certificate granted by the Appellate Tribunal under Cinematograph Act,
for the film JUNGLE RANI, and restraining its exhibition in India.
The film deals with the life of an innocent village girl transformed to a
dreaded dacoit due to social evil and brutality which she was subjected.
The Appellate Tribunal under Cinematograph Act has followed the
guidelines laid down in Cinematograph Certificate Rules and found that
the scenes of nudity and use of expletives were to be permitted in aid of
conveying the actual message in the film.Earlier the Censor Board and
the revising committee had recommended A certificate for the film
and hence the appeal to appellate tribunal, which also granted A
certificate, subject to removal of certain vulgar words. A writ petition
against the order of the tribunal was filed before the High Court, alleging
that the film is indecent against a particular community of India, was
violative of art. 14,19 and 21 of the Constitution, and against moral.
Social values upheld and followed in India. The High Court granted stay
against the order of appellate tribunal and hence this appeal to the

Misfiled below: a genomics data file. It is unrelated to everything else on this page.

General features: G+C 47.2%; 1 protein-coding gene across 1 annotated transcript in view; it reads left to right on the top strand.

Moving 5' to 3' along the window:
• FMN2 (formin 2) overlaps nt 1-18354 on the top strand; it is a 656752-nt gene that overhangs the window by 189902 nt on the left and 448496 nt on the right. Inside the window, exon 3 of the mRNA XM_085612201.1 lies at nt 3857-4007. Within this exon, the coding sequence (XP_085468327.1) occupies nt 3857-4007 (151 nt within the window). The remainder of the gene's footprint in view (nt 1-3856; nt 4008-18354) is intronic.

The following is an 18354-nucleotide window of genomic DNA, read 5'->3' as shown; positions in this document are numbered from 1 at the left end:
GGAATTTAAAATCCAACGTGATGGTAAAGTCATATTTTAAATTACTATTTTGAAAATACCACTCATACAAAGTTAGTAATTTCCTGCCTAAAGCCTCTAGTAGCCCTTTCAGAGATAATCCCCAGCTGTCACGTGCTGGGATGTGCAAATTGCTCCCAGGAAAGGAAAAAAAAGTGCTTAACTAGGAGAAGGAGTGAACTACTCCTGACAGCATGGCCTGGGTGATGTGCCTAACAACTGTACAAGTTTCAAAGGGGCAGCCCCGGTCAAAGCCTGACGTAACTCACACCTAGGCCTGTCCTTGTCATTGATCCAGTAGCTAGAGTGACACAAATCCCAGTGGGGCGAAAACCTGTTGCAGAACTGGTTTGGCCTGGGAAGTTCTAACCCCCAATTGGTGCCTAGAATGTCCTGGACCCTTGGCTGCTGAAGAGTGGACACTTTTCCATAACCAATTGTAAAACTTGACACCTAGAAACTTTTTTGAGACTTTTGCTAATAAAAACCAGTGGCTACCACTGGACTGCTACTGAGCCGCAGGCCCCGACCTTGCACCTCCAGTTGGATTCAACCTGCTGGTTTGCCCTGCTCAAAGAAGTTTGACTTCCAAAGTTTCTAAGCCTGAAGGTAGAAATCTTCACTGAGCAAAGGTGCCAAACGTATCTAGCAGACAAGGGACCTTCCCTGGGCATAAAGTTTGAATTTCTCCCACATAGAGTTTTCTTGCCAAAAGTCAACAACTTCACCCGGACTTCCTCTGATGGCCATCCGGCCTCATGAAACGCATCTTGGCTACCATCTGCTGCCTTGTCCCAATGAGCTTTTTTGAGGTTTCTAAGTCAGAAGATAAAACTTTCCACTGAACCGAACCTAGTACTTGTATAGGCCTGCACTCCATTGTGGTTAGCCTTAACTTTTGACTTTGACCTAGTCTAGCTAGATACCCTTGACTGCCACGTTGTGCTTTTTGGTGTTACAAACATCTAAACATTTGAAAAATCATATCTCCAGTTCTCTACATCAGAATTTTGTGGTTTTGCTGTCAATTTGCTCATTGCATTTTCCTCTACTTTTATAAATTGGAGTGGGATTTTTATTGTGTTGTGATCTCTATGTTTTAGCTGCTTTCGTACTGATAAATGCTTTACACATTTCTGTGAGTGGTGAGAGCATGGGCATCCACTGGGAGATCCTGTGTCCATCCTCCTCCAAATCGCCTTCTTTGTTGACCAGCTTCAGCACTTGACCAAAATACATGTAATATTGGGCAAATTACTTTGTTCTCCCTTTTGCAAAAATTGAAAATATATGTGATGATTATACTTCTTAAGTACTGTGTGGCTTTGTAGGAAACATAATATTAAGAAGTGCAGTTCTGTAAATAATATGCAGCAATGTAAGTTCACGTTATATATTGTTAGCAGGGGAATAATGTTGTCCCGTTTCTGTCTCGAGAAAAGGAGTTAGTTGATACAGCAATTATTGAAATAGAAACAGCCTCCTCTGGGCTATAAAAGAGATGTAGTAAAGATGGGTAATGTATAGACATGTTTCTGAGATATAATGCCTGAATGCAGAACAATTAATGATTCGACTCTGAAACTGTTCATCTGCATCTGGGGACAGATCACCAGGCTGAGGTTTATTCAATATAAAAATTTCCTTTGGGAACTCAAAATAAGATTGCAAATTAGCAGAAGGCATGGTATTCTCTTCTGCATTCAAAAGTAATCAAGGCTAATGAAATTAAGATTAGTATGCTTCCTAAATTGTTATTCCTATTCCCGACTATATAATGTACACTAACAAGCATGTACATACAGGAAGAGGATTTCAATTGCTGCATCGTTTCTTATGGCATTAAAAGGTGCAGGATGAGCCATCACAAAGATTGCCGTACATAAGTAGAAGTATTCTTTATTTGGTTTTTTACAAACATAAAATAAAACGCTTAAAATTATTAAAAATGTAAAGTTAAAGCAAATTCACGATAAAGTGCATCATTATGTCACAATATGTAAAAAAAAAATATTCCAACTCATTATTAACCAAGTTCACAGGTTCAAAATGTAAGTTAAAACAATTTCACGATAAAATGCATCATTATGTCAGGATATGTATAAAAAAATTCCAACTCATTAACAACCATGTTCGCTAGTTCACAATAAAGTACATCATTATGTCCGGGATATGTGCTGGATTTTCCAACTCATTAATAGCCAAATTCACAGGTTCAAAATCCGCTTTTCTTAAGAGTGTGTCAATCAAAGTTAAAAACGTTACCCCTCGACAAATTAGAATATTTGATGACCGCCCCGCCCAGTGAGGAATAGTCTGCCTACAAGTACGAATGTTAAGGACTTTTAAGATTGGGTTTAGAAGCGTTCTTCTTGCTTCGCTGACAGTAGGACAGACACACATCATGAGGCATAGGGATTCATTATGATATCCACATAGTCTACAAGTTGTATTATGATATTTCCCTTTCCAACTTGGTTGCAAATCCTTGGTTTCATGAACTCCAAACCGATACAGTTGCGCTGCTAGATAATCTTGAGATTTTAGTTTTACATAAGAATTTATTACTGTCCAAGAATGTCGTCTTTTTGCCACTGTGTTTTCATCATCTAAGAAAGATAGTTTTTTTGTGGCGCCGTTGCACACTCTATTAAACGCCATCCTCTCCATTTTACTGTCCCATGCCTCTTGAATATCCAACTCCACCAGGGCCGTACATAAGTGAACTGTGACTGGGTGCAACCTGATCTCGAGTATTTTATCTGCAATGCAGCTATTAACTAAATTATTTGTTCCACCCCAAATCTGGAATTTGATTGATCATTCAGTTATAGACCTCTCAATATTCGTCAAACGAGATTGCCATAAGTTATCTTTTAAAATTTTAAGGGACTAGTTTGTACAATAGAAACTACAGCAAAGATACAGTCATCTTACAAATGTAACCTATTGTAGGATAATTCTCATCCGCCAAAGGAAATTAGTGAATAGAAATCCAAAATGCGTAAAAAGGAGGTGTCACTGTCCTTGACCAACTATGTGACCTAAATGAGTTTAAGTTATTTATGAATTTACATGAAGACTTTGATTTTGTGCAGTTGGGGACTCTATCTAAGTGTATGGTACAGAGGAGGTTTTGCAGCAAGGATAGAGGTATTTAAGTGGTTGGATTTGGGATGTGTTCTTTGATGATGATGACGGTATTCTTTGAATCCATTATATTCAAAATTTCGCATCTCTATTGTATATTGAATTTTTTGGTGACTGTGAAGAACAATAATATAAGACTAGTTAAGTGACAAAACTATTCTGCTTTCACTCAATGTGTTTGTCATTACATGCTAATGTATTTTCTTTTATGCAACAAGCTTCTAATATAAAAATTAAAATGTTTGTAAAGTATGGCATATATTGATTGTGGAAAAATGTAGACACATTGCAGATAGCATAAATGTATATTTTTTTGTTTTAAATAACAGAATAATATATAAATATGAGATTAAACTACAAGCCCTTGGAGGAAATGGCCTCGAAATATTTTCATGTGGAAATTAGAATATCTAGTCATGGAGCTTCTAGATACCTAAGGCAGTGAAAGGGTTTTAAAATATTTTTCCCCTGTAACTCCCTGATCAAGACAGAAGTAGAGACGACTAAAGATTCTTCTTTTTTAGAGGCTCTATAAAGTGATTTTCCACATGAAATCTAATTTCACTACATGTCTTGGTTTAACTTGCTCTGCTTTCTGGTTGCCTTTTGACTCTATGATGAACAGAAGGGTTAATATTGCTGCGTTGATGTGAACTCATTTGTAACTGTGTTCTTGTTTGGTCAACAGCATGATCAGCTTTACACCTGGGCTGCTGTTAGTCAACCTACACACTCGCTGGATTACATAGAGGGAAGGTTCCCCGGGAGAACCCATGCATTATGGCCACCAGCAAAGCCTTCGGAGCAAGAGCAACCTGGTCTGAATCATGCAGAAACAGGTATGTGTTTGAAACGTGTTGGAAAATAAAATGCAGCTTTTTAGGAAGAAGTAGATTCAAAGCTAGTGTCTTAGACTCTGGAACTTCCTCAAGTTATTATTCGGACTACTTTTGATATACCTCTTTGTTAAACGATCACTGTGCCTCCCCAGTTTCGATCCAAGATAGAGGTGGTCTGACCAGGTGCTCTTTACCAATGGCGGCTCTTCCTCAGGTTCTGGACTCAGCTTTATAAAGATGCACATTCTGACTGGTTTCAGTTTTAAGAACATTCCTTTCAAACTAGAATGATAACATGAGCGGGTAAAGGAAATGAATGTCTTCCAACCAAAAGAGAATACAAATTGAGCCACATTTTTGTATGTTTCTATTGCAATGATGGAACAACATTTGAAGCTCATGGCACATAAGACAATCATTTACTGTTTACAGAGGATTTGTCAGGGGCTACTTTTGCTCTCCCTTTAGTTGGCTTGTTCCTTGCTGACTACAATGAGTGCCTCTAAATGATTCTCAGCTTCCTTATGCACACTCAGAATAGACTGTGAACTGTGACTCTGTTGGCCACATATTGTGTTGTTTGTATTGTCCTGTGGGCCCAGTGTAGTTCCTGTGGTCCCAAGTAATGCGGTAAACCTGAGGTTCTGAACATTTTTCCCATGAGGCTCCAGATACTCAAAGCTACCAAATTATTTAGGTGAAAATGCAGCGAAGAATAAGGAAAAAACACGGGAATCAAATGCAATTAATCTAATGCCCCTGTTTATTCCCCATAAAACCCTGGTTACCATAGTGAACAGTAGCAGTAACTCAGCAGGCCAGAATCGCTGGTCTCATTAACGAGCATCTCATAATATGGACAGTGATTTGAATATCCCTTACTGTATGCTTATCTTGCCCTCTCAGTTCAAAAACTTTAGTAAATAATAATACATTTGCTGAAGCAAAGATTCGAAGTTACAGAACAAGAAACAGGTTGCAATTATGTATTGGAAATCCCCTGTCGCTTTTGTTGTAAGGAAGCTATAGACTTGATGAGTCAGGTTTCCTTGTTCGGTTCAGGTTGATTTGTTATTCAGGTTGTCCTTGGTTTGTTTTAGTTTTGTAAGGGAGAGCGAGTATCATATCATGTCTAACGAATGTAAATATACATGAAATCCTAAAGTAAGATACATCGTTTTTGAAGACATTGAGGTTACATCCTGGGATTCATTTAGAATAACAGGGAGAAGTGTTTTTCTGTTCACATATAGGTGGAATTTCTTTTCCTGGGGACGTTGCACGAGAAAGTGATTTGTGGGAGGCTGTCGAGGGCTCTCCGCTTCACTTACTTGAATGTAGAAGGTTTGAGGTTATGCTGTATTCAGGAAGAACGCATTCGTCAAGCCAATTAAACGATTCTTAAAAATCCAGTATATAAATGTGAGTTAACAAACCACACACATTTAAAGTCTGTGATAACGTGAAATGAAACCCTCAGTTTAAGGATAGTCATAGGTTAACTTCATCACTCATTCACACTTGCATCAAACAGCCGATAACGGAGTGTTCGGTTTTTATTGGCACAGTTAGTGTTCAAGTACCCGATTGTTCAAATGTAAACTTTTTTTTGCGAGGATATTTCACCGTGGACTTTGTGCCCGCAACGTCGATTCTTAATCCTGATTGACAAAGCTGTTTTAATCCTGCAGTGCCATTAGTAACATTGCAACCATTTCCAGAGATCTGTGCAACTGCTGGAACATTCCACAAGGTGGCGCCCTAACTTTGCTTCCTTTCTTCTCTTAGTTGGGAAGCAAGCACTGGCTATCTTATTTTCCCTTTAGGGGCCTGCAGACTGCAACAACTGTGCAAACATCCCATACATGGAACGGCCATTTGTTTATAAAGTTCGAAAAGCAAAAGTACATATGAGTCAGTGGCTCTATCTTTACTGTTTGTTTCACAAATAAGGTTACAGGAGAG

supreme court. The film company (appellant) contends that the order of
appellate tribunal is valid, that the High Court had violated their
fundamental rights under articles 14,19 and 21 of the Constitution of
India, and that the High Court has not considered the Cinematograph
Act , and the Cinematograph certification rules in the proper perspective.











__________________________________________________________
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ISSUES RAISED



1.Whether the order of High Court is violative of Cinematogragh
Act 1952?

2. Whether the order of the High Court viloated the appellants
fundamental rights under article 19 and 21 of the constitution of India?

3. Whether the order of High Court is an arbitrary and unreasonable
action, which violates article 14 of the constitution of India?